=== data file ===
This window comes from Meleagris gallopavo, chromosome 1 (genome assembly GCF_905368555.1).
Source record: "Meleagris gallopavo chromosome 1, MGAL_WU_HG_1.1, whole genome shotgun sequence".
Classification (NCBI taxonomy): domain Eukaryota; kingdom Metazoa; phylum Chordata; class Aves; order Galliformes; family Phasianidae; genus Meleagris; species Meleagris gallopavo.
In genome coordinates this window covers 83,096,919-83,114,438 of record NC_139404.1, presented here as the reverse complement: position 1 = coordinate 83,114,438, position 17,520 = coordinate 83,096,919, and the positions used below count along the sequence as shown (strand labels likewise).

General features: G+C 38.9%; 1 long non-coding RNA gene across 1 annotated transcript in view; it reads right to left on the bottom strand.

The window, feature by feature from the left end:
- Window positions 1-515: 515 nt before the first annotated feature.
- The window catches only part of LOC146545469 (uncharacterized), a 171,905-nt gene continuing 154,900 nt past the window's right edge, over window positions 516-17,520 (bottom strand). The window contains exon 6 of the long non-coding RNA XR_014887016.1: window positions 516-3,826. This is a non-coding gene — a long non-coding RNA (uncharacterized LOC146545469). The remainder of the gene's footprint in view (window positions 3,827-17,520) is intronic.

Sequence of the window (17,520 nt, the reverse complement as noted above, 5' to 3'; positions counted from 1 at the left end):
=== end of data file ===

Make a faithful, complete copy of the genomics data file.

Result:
This window comes from Meleagris gallopavo, chromosome 1 (genome assembly GCF_905368555.1).
Source record: "Meleagris gallopavo chromosome 1, MGAL_WU_HG_1.1, whole genome shotgun sequence".
Classification (NCBI taxonomy): domain Eukaryota; kingdom Metazoa; phylum Chordata; class Aves; order Galliformes; family Phasianidae; genus Meleagris; species Meleagris gallopavo.
In genome coordinates this window covers 83,096,919-83,114,438 of record NC_139404.1, presented here as the reverse complement: position 1 = coordinate 83,114,438, position 17,520 = coordinate 83,096,919, and the positions used below count along the sequence as shown (strand labels likewise).

General features: G+C 38.9%; 1 long non-coding RNA gene across 1 annotated transcript in view; it reads right to left on the bottom strand.

The window, feature by feature from the left end:
- Window positions 1-515: 515 nt before the first annotated feature.
- The window catches only part of LOC146545469 (uncharacterized), a 171,905-nt gene continuing 154,900 nt past the window's right edge, over window positions 516-17,520 (bottom strand). The window contains exon 6 of the long non-coding RNA XR_014887016.1: window positions 516-3,826. This is a non-coding gene — a long non-coding RNA (uncharacterized LOC146545469). The remainder of the gene's footprint in view (window positions 3,827-17,520) is intronic.

Sequence of the window (17,520 nt, the reverse complement as noted above, 5' to 3'; positions counted from 1 at the left end):